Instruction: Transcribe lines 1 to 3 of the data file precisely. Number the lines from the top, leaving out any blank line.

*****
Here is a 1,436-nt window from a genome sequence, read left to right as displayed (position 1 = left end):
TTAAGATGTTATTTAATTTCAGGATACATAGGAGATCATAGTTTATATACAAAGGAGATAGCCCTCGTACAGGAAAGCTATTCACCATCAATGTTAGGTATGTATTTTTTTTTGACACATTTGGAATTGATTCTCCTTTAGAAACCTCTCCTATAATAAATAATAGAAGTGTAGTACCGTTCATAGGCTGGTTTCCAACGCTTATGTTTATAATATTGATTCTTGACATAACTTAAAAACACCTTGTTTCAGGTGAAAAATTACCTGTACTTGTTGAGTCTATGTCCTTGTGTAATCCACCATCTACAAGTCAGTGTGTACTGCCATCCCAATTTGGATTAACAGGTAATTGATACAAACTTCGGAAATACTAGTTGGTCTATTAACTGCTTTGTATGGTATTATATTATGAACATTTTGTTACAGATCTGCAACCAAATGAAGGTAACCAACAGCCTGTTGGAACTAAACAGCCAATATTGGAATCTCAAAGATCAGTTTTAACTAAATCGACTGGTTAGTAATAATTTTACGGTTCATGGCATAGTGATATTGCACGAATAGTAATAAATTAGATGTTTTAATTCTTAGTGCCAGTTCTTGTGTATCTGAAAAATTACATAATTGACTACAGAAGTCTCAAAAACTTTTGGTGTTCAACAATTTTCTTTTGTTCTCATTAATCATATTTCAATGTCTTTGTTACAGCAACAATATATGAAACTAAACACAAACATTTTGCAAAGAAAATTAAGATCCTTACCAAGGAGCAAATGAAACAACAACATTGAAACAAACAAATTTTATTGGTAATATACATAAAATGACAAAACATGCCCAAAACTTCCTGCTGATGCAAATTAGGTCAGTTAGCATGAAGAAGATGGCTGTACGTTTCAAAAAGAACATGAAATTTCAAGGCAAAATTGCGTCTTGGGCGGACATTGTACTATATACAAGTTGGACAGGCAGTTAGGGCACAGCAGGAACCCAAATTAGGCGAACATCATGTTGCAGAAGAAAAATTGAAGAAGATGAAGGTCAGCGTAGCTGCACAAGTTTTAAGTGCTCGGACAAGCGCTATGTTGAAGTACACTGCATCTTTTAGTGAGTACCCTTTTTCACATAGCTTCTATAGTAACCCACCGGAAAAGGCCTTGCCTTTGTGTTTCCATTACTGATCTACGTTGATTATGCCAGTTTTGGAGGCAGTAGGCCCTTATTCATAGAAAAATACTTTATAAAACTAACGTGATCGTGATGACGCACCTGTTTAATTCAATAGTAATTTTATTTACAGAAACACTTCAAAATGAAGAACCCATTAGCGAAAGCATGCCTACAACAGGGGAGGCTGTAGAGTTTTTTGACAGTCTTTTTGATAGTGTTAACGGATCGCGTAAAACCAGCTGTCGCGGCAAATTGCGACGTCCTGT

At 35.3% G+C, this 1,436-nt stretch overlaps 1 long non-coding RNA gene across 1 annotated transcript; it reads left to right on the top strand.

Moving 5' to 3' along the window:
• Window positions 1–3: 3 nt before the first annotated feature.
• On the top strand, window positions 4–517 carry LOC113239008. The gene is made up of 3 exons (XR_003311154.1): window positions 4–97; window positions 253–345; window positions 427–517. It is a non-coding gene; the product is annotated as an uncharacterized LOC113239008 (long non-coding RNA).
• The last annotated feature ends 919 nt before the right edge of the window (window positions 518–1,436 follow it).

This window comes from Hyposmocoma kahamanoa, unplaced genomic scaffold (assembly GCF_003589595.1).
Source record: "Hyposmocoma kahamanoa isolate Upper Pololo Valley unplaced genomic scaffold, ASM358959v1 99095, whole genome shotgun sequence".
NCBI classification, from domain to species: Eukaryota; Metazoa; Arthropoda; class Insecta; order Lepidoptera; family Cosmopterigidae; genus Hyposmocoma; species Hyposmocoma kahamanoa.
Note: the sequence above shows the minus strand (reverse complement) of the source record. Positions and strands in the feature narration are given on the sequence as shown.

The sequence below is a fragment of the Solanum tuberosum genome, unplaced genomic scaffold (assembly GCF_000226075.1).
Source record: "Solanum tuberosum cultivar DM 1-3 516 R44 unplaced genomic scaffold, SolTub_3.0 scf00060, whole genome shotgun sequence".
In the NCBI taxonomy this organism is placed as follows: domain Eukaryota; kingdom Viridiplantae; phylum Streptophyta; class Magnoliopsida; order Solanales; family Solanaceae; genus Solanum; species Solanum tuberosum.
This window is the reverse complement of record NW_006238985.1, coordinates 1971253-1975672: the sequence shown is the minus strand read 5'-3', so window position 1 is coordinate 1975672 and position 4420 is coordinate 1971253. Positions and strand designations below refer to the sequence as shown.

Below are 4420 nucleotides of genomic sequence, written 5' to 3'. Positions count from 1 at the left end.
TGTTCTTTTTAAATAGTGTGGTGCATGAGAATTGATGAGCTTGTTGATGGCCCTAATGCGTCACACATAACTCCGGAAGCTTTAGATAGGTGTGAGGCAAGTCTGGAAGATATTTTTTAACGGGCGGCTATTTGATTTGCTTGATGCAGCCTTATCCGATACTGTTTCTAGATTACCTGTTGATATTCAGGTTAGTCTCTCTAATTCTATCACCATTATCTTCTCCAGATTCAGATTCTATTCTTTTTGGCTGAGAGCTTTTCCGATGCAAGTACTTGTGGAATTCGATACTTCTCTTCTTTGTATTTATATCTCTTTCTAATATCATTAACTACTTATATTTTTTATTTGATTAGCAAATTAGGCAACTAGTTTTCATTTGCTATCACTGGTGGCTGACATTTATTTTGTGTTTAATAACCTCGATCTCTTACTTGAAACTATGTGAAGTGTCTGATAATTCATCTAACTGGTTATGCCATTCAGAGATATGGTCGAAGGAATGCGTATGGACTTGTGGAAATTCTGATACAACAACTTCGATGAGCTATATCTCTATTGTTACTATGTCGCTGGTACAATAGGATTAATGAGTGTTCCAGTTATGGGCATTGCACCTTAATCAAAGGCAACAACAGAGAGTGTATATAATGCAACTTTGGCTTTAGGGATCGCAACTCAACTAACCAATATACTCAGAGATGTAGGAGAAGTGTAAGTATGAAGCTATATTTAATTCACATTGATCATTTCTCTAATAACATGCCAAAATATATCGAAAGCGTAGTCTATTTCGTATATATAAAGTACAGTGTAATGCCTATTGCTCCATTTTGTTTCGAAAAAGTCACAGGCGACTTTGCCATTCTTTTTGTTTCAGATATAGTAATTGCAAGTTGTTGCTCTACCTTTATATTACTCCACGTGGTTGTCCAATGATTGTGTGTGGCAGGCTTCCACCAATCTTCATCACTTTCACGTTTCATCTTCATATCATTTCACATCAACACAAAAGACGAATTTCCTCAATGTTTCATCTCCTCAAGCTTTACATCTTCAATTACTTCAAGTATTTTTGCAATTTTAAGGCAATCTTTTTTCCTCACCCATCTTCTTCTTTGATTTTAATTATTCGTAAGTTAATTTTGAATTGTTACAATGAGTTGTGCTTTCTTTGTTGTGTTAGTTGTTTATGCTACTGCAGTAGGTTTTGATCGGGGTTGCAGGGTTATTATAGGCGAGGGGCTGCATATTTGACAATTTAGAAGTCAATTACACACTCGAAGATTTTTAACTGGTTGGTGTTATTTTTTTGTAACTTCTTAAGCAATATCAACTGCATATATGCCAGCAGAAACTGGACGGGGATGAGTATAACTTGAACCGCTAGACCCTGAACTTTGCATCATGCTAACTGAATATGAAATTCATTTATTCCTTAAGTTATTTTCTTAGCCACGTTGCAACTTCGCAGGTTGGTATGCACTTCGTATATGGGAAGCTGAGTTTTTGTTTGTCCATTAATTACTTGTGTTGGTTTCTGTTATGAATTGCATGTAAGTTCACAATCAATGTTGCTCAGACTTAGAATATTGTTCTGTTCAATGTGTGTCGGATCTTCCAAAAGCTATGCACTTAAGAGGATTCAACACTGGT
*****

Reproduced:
Here is a 1,436-nt window from a genome sequence, read left to right as displayed (position 1 = left end):
TTAAGATGTTATTTAATTTCAGGATACATAGGAGATCATAGTTTATATACAAAGGAGATAGCCCTCGTACAGGAAAGCTATTCACCATCAATGTTAGGTATGTATTTTTTTTTGACACATTTGGAATTGATTCTCCTTTAGAAACCTCTCCTATAATAAATAATAGAAGTGTAGTACCGTTCATAGGCTGGTTTCCAACGCTTATGTTTATAATATTGATTCTTGACATAACTTAAAAACACCTTGTTTCAGGTGAAAAATTACCTGTACTTGTTGAGTCTATGTCCTTGTGTAATCCACCATCTACAAGTCAGTGTGTACTGCCATCCCAATTTGGATTAACAGGTAATTGATACAAACTTCGGAAATACTAGTTGGTCTATTAACTGCTTTGTATGGTATTATATTATGAACATTTTGTTACAGATCTGCAACCAAATGAAGGTAACCAACAGCCTGTTGGAACTAAACAGCCAATATTGGAATCTCAAAGATCAGTTTTAACTAAATCGACTGGTTAGTAATAATTTTACGGTTCATGGCATAGTGATATTGCACGAATAGTAATAAATTAGATGTTTTAATTCTTAGTGCCAGTTCTTGTGTATCTGAAAAATTACATAATTGACTACAGAAGTCTCAAAAACTTTTGGTGTTCAACAATTTTCTTTTGTTCTCATTAATCATATTTCAATGTCTTTGTTACAGCAACAATATATGAAACTAAACACAAACATTTTGCAAAGAAAATTAAGATCCTTACCAAGGAGCAAATGAAACAACAACATTGAAACAAACAAATTTTATTGGTAATATACATAAAATGACAAAACATGCCCAAAACTTCCTGCTGATGCAAATTAGGTCAGTTAGCATGAAGAAGATGGCTGTACGTTTCAAAAAGAACATGAAATTTCAAGGCAAAATTGCGTCTTGGGCGGACATTGTACTATATACAAGTTGGACAGGCAGTTAGGGCACAGCAGGAACCCAAATTAGGCGAACATCATGTTGCAGAAGAAAAATTGAAGAAGATGAAGGTCAGCGTAGCTGCACAAGTTTTAAGTGCTCGGACAAGCGCTATGTTGAAGTACACTGCATCTTTTAGTGAGTACCCTTTTTCACATAGCTTCTATAGTAACCCACCGGAAAAGGCCTTGCCTTTGTGTTTCCATTACTGATCTACGTTGATTATGCCAGTTTTGGAGGCAGTAGGCCCTTATTCATAGAAAAATACTTTATAAAACTAACGTGATCGTGATGACGCACCTGTTTAATTCAATAGTAATTTTATTTACAGAAACACTTCAAAATGAAGAACCCATTAGCGAAAGCATGCCTACAACAGGGGAGGCTGTAGAGTTTTTTGACAGTCTTTTTGATAGTGTTAACGGATCGCGTAAAACCAGCTGTCGCGGCAAATTGCGACGTCCTGT

At 35.3% G+C, this 1,436-nt stretch overlaps 1 long non-coding RNA gene across 1 annotated transcript; it reads left to right on the top strand.